Over dinner the night I read the story, I told my husband regretfully that I hadn’t liked it. He reminded me of The Original of Laura, the unfinished work that Nabokov wanted destroyed but that his son published anyway. Dmitri Nabokov claimed that his father appeared to him as an apparition and “said, with an ironic grin, ‘You’re stuck in a right old mess—just go ahead and publish!’ ” The “manuscript” was actually a stack of 138 handwritten index cards, so they subtitled it A Novel in Fragments. Nobody liked it. In a review for the Guardian, Martin Amis wrote, “Writers lead a double life. And they die doubly, too. This is modern literature’s dirty little secret. Writers die twice: once when the body dies, and once when the talent dies.” In the Wall Street Journal, Alexander Theroux wrote, “It is a pity that [Nabokov’s] instructions were ignored and the novel survived in such a form. English professors may assign The Original of Laura to their students someday, but it is really better suited to a college ethics class.” One thinks, of course, of the hated Go Tell a Watchman, too. I saw an article about a couple who had named their child Atticus and were considering changing it, although he was five or six.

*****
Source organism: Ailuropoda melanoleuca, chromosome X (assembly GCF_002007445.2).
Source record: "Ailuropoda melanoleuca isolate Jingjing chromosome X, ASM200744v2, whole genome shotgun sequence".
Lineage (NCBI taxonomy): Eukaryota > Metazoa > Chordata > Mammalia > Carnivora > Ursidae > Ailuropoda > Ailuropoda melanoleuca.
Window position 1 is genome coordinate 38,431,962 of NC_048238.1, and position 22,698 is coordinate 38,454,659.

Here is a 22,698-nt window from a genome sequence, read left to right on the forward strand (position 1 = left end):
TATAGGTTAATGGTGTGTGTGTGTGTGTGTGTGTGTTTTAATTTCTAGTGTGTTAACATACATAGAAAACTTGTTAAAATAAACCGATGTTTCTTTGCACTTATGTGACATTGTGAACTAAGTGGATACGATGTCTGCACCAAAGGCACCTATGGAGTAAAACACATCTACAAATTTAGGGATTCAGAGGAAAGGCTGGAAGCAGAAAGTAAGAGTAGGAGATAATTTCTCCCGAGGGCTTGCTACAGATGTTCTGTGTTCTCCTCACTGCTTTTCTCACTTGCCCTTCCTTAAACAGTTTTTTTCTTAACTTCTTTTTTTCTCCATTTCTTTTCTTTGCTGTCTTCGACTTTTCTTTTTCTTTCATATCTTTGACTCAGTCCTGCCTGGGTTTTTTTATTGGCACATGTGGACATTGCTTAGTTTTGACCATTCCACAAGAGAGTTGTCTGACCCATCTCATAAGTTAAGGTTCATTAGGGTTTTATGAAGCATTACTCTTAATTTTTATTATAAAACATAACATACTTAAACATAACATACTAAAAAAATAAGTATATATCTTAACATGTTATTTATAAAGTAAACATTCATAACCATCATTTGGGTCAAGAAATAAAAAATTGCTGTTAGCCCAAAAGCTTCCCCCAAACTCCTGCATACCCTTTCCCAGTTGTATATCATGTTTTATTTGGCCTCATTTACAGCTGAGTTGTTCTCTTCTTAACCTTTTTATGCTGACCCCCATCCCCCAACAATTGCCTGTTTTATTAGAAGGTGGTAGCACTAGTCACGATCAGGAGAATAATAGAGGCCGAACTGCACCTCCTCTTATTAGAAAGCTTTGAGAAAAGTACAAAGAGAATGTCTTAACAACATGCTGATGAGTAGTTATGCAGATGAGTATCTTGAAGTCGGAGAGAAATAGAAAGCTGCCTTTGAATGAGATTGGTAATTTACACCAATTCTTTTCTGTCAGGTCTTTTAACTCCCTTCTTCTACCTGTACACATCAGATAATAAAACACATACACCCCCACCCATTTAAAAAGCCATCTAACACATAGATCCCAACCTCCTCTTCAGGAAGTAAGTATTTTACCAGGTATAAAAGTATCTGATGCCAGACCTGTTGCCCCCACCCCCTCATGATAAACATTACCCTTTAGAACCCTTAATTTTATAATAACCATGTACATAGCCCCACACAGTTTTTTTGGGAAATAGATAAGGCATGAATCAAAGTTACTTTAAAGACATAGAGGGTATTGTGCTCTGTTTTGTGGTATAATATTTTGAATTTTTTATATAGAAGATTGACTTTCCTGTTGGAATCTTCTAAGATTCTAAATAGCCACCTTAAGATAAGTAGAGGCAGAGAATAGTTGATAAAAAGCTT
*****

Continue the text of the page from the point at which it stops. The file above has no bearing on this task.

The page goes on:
I don’t want to get too deep in the weeds of the ethics of posthumous publishing here—most of Plath’s work was published after her death. (I’m not sure what should happen to our desires after we die. I’d like my corpse to be plundered for organ donations and the rest of it cremated, but if I die before my mother and she wants me buried, fine—grant her that measure of happiness.) In the introduction to Plath’s Collected Poems, Ted Hughes notes that toward the end of her life, she was in the habit of saving and dating her drafts:
I have resisted the temptation to reproduce the drafts of these last poems in variorum completeness. These drafts are arguably an important part of Sylvia Plath’s complete works. Some of the handwritten pages are aswarm with startling, beautiful phrases and lines, crowding all over the place, many of them in no way less remarkable than the ones she eventually picked out to make her final poem. But printing them all would have made a huge volume.